Gilead Sciences is a biotechnology pharaceutical company specializing in anti-viral drugs. More specifically, Gilead is the market leader in HIV therapies.
Gilead will be reporting its results for the second quarter on July 21. They will also have their analyst conference. I'll be posting a summary of the Gilead analyst conference as usual. You might want to bookmark that.
I own about as much Gilead stock as my portfolio model will allow.
Gilead's best selling drugs in Q1 were Truvada and Atripla, which together accounted for the bulk of sales. Truvada sales grew 23 % y/y to $590 million. Atripla sales grew 67% from the year-earlier quarter to $510 million. Given these trends, in 2010 Atripla should be Gilead's leading compound.
Atripla seems to be very effective in combatting the HIV virus, the cause of AIDS. It comes in pill form and can be taken once a day, making it easy for patients to comply with compared to older therapies. It contains three components: tenofovir, emtricitabine, and efaverenz. The efavirenz is provided by Bristol-Myers Squibb.
Atripla is effective because it hits the viruses in three different ways. Tenofovir is a nucleotide analogue reverse transcriptase inhibitor. Emtricitabine is a reverse transcriptase inhibitor that is a nucleoside analog of cytidine, while Efavirenz is a non-nucleoside reverse transcriptase inhibitor. Without reverse transcriptase action, the HIV virus cannot reproduce. Because their are numerous strains of the HIV virus, having three inhibitors decreases the chances that a strain might outflank a particular anti-retroviral.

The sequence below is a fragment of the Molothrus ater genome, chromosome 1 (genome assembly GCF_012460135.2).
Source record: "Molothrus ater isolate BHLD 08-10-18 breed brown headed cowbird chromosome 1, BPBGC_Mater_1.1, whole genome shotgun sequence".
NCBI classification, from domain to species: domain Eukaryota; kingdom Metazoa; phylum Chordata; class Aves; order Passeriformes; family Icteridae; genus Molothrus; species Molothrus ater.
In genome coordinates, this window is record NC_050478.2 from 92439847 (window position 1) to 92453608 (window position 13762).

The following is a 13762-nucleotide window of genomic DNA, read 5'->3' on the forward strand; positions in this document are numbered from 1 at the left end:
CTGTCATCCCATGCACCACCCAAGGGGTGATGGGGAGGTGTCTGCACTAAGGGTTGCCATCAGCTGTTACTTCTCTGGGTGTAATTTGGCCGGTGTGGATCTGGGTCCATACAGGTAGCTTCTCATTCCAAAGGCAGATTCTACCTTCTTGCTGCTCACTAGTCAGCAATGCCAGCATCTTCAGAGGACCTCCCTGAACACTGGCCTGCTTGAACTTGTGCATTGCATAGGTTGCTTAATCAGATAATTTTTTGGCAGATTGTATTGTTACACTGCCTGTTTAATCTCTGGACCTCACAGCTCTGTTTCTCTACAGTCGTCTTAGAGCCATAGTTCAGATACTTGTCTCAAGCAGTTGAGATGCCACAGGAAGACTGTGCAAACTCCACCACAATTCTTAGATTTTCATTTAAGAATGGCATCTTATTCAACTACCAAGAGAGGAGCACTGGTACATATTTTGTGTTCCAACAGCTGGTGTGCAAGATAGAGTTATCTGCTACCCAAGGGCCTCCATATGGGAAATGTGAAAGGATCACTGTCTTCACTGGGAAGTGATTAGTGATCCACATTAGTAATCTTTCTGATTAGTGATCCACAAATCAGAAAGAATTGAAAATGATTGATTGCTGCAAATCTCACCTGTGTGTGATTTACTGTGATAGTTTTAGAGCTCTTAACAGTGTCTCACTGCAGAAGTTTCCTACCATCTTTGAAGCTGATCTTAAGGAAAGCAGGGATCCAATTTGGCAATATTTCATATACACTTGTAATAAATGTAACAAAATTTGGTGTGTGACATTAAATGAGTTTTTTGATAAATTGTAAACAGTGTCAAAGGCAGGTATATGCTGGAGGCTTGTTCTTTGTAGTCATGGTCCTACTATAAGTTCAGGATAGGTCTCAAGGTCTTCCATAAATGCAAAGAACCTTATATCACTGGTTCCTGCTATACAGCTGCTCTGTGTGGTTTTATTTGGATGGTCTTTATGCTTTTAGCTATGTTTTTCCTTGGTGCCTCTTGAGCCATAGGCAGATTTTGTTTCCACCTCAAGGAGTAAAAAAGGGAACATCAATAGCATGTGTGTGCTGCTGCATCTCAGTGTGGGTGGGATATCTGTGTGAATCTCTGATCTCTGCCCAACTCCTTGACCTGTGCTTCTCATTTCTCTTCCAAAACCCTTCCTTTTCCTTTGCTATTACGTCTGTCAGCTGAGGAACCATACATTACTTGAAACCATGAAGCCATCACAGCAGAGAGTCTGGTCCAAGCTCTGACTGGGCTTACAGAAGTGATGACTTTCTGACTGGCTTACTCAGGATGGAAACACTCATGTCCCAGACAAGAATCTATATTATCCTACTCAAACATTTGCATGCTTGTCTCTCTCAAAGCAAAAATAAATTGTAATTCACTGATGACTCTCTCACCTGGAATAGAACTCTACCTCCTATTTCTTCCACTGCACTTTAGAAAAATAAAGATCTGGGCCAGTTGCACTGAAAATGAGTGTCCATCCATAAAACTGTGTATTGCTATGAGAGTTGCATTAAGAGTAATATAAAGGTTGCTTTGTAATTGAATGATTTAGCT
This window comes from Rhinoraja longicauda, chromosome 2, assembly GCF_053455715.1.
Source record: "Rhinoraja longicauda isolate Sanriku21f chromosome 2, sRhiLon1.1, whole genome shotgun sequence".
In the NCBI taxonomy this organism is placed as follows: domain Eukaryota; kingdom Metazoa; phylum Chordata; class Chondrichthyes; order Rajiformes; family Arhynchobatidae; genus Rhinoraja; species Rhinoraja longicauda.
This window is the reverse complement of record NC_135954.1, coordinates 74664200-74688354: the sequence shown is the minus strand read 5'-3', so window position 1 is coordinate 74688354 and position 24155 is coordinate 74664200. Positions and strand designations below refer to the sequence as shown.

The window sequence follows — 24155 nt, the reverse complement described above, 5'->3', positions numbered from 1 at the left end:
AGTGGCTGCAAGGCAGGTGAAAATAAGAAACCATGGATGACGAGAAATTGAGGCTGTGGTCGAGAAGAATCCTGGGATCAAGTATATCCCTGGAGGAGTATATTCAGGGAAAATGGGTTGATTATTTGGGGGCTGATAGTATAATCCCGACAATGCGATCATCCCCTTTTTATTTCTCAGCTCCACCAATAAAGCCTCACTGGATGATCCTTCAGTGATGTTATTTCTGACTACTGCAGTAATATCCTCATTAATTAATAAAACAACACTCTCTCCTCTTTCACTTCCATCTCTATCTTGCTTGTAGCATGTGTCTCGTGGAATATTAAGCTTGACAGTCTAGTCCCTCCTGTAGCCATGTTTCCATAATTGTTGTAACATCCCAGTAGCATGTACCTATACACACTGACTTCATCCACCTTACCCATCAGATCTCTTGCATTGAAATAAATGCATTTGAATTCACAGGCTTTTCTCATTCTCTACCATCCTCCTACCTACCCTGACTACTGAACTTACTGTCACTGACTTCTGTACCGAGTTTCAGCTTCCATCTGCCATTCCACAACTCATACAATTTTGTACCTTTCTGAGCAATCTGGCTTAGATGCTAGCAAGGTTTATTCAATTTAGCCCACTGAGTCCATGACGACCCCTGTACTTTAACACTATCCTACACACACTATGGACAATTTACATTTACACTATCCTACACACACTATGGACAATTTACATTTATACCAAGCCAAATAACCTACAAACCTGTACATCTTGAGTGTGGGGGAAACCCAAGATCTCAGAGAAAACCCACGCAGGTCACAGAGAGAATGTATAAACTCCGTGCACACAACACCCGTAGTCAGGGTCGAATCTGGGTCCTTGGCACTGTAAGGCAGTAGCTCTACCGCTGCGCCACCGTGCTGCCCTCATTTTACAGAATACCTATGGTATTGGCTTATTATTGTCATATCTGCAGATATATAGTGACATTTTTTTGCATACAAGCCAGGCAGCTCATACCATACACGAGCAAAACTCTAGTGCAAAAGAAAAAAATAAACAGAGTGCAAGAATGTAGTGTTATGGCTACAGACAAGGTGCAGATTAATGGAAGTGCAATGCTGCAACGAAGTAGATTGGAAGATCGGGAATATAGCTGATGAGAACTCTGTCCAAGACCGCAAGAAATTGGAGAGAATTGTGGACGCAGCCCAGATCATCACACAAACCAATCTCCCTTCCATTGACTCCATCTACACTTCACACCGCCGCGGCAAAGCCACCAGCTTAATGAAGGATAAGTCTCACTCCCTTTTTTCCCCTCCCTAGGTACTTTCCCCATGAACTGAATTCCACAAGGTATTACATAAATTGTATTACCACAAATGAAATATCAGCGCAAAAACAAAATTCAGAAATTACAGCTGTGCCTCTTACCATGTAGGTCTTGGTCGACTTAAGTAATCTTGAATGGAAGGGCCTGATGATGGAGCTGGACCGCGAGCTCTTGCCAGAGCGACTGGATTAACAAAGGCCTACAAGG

Q2 revenues are likely to be higher than Q1 revenues. Atripla is still in the process of getting approvals in many nations. As doctors find that the older drugs lose effectiveness in individual patients, they are now likely to switch patients to Atripla.
There is concern that Atripla sales will eventually eat into Truvada sales. But Truvada is Tenofovir with Emtricitabine, two of the Atripla ingredients. So any leveling off by brand name would be misleading. The underlying compound's sales will keep growing. While it seldom makes the news any more, the number of new HIV cases diagnosed both in the U.S. and internationally is not slowing down.
The usual risk factors for pharmaceuticals are present. If someone ever created an effective vaccine, there would be a decline in new cases. An actual cure would make Gilead irrelevant. A better therapy would also cut into sales. None of these appear to be on the horizon at present. New side effects could also cause the drugs to be withdrawn from the market, but these drugs have been massively distributed already, so that is unlikely. Patents, of course, will expire as well.
Gilead's research budget, however, is now around $750 million per year. That is bringing along a pipeline of anti-viral and other drugs that should more than compensate for expiring patents in the long run.
So you would think Gilead would be an expensive stock with a high P/E ratio. But it is not. According to NASDAQ, today's market capitalization ended at $41.5 billion and the trailing P/E ratio is 20.7.
For details on Q1 results, see my Gilead (GILD) Q1 2009 analyst conference summary.
And keep diversified!